Everything I have ever written has been in the same chair, in the same room.
If you are going to write, nothing will stop you, and if you are not going to write, nothing will make you.
My great-grandfather was a self-taught man, and his library was extraordinary. I read the lot.
My mother read nursery rhymes to me, and my grandmother told me folk stories, but as a child I had no interest in writing whatsoever.
I don't think I've ever frightened myself before when writing, but there were areas where there was terror, as though I was looking into somewhere that I didn't know existed before, and it frightened me.
My attitude is that if anybody of any age wants to read a book, let them, but I do think that no child would want to read 'Boneland.'
My background is deep and set in deep time, and in a narrow space, oral traditions going back a long, long time, which I inherited by osmosis.
I've learned never to try and force words to come.
My primary tongue, I would call North-West Mercian.
I loathe crowds. I especially don't like cities. A city involves biomass. And biomass gets to me.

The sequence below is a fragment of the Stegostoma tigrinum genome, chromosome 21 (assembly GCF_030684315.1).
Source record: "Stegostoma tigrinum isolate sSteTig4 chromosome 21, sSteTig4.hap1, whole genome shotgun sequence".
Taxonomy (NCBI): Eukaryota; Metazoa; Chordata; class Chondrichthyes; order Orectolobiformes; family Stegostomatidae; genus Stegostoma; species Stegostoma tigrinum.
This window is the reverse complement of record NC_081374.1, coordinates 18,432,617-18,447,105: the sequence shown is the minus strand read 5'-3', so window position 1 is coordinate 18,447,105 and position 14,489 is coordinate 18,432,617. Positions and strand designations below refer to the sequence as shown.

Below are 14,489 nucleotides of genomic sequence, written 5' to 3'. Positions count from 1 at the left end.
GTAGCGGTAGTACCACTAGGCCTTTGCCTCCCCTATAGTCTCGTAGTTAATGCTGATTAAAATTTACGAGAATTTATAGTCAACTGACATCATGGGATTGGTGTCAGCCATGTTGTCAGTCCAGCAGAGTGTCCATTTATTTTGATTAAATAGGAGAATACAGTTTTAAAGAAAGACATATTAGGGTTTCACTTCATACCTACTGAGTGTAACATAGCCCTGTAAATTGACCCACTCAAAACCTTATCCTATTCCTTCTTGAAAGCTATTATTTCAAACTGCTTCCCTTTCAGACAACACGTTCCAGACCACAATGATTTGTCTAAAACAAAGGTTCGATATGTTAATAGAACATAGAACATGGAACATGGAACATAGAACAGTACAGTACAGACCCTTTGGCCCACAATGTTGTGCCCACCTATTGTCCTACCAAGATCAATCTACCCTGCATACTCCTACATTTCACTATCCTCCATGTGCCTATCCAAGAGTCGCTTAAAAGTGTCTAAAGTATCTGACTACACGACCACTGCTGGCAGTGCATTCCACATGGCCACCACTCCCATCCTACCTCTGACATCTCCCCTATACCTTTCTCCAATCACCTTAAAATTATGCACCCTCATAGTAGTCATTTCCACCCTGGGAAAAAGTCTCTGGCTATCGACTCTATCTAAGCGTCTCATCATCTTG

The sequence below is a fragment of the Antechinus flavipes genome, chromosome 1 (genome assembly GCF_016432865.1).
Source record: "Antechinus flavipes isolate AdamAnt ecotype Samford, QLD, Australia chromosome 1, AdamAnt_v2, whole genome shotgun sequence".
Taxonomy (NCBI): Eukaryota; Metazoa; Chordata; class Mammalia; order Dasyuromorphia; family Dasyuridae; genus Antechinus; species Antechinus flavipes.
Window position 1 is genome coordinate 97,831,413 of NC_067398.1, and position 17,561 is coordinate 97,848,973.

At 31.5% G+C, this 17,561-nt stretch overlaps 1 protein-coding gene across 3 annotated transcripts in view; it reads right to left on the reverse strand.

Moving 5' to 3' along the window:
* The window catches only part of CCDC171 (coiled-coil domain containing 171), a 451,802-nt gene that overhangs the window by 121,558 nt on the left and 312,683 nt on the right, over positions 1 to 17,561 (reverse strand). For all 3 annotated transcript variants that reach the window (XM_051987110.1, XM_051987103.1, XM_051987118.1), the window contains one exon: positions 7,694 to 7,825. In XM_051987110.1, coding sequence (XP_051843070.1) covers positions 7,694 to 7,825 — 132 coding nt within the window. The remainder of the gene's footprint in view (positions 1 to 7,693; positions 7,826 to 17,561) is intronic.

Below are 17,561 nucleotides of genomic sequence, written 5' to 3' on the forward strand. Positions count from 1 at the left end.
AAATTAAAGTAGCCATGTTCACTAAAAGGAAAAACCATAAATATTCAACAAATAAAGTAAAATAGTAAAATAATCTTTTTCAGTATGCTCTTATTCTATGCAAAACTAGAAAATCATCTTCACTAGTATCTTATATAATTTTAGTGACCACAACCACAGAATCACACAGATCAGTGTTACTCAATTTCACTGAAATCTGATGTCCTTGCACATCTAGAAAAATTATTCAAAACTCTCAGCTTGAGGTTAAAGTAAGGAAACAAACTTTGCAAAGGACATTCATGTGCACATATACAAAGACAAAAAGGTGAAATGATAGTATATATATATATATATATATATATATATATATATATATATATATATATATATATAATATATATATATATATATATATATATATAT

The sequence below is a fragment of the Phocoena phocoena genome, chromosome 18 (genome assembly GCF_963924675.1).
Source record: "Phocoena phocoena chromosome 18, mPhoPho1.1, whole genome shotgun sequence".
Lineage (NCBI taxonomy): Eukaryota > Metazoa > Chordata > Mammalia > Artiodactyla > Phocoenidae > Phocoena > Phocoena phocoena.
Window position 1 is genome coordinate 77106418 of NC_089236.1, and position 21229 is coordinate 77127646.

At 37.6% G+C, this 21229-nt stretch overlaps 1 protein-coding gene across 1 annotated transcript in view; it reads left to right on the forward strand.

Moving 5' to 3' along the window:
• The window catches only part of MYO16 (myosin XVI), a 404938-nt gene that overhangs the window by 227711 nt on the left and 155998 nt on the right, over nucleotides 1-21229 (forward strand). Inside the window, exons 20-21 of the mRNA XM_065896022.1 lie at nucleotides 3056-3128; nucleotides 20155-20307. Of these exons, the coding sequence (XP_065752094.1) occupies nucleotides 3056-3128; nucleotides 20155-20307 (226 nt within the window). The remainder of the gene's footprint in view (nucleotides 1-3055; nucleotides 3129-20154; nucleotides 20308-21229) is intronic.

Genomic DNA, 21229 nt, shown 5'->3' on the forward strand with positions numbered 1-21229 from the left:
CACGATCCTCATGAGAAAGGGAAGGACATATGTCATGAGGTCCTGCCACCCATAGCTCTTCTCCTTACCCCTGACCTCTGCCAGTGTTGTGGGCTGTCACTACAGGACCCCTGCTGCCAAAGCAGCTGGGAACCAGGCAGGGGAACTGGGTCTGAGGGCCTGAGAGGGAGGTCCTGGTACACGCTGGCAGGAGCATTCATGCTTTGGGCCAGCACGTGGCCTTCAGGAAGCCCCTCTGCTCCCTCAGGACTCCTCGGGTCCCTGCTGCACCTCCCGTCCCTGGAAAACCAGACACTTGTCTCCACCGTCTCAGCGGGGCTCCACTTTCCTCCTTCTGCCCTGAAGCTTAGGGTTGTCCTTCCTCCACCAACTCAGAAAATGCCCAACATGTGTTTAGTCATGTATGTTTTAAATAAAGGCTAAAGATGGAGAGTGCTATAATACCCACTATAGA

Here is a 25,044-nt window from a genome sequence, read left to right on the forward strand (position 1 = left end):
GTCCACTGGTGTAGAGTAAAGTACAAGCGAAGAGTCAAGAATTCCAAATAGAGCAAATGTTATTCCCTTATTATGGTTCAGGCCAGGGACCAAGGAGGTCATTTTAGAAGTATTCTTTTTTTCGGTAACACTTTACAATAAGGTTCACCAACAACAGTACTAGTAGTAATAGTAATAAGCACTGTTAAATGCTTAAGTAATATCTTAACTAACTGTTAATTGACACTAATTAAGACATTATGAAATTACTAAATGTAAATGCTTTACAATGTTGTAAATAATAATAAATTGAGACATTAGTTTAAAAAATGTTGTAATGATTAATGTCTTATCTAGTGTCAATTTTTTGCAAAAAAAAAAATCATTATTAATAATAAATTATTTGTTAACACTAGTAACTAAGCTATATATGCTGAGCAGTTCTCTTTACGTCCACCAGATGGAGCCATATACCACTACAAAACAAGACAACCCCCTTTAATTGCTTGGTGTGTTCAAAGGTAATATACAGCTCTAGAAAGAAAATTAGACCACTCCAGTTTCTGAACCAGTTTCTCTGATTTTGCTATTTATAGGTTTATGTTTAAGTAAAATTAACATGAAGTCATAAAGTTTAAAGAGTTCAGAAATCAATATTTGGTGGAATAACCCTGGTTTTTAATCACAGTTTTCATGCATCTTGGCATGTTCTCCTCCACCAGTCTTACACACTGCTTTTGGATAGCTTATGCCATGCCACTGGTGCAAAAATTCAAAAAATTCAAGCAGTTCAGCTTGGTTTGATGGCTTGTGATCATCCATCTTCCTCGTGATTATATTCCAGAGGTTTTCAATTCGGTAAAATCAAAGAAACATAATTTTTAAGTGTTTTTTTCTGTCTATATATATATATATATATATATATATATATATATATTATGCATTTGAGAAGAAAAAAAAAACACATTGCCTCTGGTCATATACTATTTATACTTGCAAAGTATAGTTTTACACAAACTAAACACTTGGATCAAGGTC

I learnt that I must never finish a book with nothing else to do.
My feeling is that writing is, for me, a pathological condition. That could sound like a mystical experience, and it may be a mystical experience, but I have learnt just to go with it.
I love research so much that I do an enormous amount; it helps put off the moment of starting to write the story.
The thing that I was brought up to prize above everything else is the intellect. There is no problem that the intellect cannot solve, but it never had an original thought. Originality is the realm of the unconscious.
As far as the world was concerned, from 1979 to 1996, I didn't publish any original material; it just wasn't there.